When filmmaker and sailor Gene Evans died in 2009, his stepson, Ronnie Letterman of Killeen, unrolled his favorite reels of his stepfather’s 16-mm films and began transferring them to digital.
The newly remastered documentary in two parts, “600 Days to Cocos Island” and “Cocos and the Galápagos” originally released in 1975, premieres in its new format Thursday at the Mayborn Planetarium and Space Theater in Killeen.
Evans, a well-known Hollywood cameraman who worked on popular films such as “Jeremiah Johnson,” “Batman,” and “Roots,” embarked upon his 32-foot sailboat with his wife, Josie Romo Evans, in the early 1970s to capture the Pacific Coast, from San Diego, Calif., south to Costa Rica.
Along the way (in the film) the young couple — in their early 40s — pick up their 27-year-old son, Letterman, who helps with the filmmaking and adventuring that makes up the majority of the film.
“This was pre-(Global Positioning Systems) and pre-digital cameras,” Letterman said. “We just got back to the basic fundamentals of cinematography and filmmaking.”
The film’s family-friendly narration, by Evans, is in the style of legendary documentary filmmaker Bruce Brown, with many amateur scientific observations about sailing and marine life.
Evans leads his crew over 8,000 miles of ocean, anchoring in coves along the Central American Coast and capturing even the most dramatic moments of their trusty Vanguard sloop lurching into the channels.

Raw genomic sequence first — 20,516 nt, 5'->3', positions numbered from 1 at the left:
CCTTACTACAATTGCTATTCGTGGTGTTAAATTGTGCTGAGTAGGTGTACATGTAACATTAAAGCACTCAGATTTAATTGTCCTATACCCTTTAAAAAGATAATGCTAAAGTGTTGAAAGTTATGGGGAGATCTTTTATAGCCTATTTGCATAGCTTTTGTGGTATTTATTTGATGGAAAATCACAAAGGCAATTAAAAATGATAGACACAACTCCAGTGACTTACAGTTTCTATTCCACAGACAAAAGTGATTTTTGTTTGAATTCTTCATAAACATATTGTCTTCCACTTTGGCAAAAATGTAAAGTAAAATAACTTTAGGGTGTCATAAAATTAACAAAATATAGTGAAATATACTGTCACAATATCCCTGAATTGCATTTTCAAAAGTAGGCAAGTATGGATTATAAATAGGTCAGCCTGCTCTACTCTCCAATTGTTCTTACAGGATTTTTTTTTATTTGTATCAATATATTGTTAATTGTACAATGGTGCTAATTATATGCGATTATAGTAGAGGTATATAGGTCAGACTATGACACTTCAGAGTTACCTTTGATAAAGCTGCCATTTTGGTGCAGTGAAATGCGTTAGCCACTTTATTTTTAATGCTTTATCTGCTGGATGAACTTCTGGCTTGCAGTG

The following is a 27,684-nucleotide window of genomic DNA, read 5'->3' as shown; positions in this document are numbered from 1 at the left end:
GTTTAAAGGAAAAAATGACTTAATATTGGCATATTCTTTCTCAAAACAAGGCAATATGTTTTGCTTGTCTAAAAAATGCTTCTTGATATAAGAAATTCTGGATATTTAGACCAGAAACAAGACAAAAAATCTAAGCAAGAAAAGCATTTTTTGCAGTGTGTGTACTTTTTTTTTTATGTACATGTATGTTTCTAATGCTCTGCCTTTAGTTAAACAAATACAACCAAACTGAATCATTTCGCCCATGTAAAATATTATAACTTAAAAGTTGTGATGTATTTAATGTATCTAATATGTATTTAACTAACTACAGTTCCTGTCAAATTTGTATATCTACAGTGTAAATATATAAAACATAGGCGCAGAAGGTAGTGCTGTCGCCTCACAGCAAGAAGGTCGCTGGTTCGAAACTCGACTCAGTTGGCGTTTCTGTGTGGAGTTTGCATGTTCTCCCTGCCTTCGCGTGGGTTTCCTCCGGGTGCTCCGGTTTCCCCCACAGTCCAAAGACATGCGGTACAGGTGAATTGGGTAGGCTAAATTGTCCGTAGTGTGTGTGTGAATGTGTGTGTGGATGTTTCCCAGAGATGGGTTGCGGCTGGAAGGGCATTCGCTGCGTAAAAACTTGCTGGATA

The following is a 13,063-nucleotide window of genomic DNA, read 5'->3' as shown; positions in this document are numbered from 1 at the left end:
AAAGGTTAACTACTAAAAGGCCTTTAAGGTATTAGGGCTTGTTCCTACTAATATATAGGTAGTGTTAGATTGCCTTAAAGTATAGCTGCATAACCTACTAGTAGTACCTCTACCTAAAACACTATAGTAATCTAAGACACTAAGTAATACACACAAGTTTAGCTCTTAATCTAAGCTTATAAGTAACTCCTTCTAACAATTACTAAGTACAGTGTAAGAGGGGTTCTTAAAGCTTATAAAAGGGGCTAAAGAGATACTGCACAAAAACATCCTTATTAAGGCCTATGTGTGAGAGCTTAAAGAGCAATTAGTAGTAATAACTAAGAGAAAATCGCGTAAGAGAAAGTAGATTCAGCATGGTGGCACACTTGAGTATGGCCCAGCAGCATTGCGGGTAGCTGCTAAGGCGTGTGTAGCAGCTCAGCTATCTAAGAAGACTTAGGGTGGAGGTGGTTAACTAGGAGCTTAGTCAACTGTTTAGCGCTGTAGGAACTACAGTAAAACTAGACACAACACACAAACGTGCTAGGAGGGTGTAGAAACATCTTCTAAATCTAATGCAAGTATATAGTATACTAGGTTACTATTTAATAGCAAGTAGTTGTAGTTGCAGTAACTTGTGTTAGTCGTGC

Their ultimate destination becomes the Galápagos Islands off the coast of Ecuador, weathering open-sea storms and protecting the film from being damaged, Letterman said.
“What we had to do was at every port have family or friends bring us new film or we would meet people along the way who would hand-deliver the film to the U.S. for us,” Letterman said.
Back in Hollywood, it took about a year to cut and splice the more than 18 hours of footage they had captured over more than two years, Letterman said.
The film captures the colors and textures of Latin American culture on the Pacific Coast and immaculate images of sea life, including sharks, trigger fish and a 12-foot-wide manta ray.
Scholars of filmology will enjoy its historical value and families will enjoy the cultural and scientific images and observations.
“All we wanted to do was have fun and film places we had found that were really beautiful,” Letterman said. “The film is about following your dreams and most people seem to connect with that.”